8. It seems like you are conflating the equitable right to a jury trial with some sort of equitable right to a patent as property.

                9. Creative in the sense that you aren’t even in the ballpark. The issue is highly nuanced, you haven’t done your basic homework.

                  Start with these two:

                  link to

                  link to

                  There are many more.

                  The relevant question is whether the CLAIM OF PATENT VALIDITY was historically resolved at law or equity? If the answer to this question is yes, then the claim cannot be a public right. Read the PR cases, see how this question is typically resolved by the Court. You might be surprised by the type of claims that are able to survive the High Court’s public rights scrutiny. Generally speaking, they aren’t a thing like the claim of patent validity – a claim with many centuries of history at law or equity.

                  Ned’s briefing before the CAFC explains the issues.

                  eCharge’s briefing before the 4th Cir. also explains the issues.

                  The DOJ’s briefs explain the USPTO’s view of the issues.

                  In order to understand the public rights exception, you have to read cases. Many of them.

                10. I have no idea what you are referring to but I am willing to make the following guesses.
                  1) the cases you refer to are pre-1952
                  2) the land patent case relied on the historical nature of physical property as a matter of equity.
                  3) the mention of IP in that case was dicta that is largely irrelevant today.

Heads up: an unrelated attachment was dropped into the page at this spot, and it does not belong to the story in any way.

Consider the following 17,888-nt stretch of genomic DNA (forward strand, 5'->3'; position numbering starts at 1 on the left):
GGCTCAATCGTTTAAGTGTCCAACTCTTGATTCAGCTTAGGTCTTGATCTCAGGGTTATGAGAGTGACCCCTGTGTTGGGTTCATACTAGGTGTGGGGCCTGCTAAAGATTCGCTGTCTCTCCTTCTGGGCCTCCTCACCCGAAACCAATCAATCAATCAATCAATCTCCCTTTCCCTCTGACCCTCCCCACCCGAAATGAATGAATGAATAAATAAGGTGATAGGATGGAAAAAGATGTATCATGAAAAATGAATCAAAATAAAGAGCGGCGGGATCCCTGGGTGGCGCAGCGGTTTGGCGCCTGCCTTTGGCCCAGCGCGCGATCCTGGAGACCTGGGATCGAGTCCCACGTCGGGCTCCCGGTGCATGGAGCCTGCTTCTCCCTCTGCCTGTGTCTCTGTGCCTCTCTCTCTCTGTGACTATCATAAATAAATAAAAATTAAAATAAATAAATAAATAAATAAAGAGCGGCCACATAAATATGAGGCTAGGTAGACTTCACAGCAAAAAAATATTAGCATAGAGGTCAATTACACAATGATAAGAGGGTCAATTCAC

Also, the Supreme Court directly held that the government has no authority to revoke an issued patent — McCormick Harvesting. The case relied on authority that goes directly back to Marbury v. Madison.

                See our briefs in MCM Portfolio v. HP, No. 15-1091.

                1. The government’s brief, which I am rereading is very persuasive.

                  It underscores my initial point that Congress has the patent power. To declare patent rights to be a ‘private right’ would be a judicial overreach.

                  You are going way back to old cases and chasing ghosts. No wonder I haven’t heard of these cases. They are of no practical value whatsoever.

                  Also literally every case goes back to Marbury.

      1. 3.2.1

        Yea they can still sue on administrative grounds in district court though.

        Nothing in the statute prohibits it. Appealable means that it is not directly appealable to CAFC.

        Final refers to “final agency action” which is ripe for District court review.

        They didn’t sue the agency. They tried to lump in their Chevron question with an appeal on the merits, which is not proper procedure.


          Versata II was wrongly decided and dismissive of congressional intent.

          This is another simple issue that the CAFC made way too complicated.